This may be fine, as I most likely do not want to owe a revision 1.0 of the product and at the moment Apple’s iPhone currently has all 11 features but does not have UMTS yet, which Steve Jobs already hinted that it will.
In anticipation of Steve Jobs’ keynote at the MacWorld San Francisco tomorrow Jan. 9, 09:00 – 11:00 PST, I like to share the features of my ultimate phone to have. This is a list that I had be composing for some time and building upon.
Here are the features in reverse priority: (with 1 being the lowest priority)
- at least 2M – 3M pixels camera with digital zoom and true flash
- QWERTY keyboard or an easy and intuitive method of entering large quantity of text (ie. Email bodies, etc.)
- supports WiFi (802.11b/g/n) and upgradeable to WiMAX (802.16e)
- at least dual mode: UMTS (3G or WCDMA) and GSM, support with the standard tri-band UMTS (850/1900/2100MHz) and quad-band GSM (850/900/1800/1900MHz)
- supports GPRS, EDGE, HSDPA and upgradeable to 7.2 Mbps HSDPA
- minimum display size of 2.8″ with a pixel dimensions of 320 x 240 pixels at 32bit colours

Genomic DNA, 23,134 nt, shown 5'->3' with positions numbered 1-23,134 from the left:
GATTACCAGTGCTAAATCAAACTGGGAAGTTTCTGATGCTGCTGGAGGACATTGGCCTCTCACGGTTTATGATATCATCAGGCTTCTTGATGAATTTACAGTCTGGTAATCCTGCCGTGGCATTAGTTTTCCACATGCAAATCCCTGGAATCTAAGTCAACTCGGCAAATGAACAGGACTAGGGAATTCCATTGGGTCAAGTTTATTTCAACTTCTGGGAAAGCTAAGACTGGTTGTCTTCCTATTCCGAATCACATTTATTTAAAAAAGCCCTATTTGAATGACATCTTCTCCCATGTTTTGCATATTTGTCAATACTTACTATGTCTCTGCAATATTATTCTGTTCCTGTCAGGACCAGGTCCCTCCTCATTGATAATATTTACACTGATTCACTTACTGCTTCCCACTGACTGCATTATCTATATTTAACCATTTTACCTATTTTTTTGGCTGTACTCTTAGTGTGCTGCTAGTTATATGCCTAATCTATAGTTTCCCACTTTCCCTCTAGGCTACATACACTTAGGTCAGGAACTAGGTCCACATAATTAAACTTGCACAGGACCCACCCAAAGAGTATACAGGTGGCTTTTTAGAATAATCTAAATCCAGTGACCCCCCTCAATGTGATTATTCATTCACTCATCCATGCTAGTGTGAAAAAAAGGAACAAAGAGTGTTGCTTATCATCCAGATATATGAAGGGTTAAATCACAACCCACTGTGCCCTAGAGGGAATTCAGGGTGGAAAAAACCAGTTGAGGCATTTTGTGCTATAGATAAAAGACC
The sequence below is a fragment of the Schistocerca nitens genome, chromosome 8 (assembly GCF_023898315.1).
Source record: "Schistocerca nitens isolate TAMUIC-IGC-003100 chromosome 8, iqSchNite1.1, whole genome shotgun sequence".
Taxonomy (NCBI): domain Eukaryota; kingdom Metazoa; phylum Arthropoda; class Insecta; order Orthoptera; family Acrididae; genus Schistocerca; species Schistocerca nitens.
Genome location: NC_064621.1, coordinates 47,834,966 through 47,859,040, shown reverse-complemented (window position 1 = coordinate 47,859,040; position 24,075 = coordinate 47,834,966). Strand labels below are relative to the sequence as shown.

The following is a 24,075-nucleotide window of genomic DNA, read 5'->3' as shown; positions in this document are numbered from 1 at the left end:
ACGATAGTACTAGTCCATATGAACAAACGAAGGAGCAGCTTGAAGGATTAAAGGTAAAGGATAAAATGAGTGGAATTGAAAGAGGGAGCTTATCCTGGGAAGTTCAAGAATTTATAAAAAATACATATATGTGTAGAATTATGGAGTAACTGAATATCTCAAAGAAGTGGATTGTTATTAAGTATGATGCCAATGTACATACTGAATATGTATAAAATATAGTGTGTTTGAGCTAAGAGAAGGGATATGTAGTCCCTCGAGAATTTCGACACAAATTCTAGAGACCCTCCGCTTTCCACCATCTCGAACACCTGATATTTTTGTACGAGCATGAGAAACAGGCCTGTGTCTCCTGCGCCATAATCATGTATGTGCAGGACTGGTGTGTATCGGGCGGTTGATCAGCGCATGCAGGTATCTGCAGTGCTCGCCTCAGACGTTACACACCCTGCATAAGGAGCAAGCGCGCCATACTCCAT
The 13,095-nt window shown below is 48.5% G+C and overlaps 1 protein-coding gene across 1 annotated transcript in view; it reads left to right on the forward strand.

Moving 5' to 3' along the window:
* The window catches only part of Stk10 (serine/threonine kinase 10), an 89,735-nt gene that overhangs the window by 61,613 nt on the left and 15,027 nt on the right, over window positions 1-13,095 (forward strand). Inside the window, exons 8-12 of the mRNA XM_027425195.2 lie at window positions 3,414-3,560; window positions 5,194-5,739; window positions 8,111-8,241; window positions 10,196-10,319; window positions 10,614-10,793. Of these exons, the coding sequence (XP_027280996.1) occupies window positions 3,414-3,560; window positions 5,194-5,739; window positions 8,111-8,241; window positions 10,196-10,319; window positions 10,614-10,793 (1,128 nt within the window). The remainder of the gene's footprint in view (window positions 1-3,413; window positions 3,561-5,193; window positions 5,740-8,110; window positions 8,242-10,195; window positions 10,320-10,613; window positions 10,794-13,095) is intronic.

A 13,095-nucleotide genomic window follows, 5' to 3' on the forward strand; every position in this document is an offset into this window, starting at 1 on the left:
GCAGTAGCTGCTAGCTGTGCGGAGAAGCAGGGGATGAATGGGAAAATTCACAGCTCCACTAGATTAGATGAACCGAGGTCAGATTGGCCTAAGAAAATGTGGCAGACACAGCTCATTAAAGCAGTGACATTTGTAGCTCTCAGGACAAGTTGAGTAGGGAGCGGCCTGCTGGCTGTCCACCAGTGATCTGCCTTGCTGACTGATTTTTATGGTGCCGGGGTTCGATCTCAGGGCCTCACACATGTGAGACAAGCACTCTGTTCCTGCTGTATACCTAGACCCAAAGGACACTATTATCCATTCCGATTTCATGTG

- 12mm or less thickness
- supports POP, IMAP, SMTP protocols and Blackberry Connect
- standard PIM applications: Address Book (including multiple phone numbers, email addresses, and web address, Photo ID would be nice), Calendar
- synchronization with Apple’s iLife suite (iCal, Address Book, Mail, etc.) via Apple’s iSync software
The ultimate and most desirable feature would be “to have the Apple user experience in its interface”.
Will Steve Jobs make my dream come true on Tuesday, Jan. 9, 2007? We will just have to wait and see.
According the to an analysis by a reporter at Washington Post over 77.8% or 284 days in 2006 Microsoft Internet Explorer 6 (IE6) users on the Microsoft Windows OS platform was vulnerable to malware and exploits, which were designed to steal personal data off users’ computers.
In comparison FireFox browser was only vulnerable for 9 days in 2006 or 2.5% of the time.
Microsoft claims that IE7 is much more secure but when it released in November 2007, exploits and malwares were immediately available.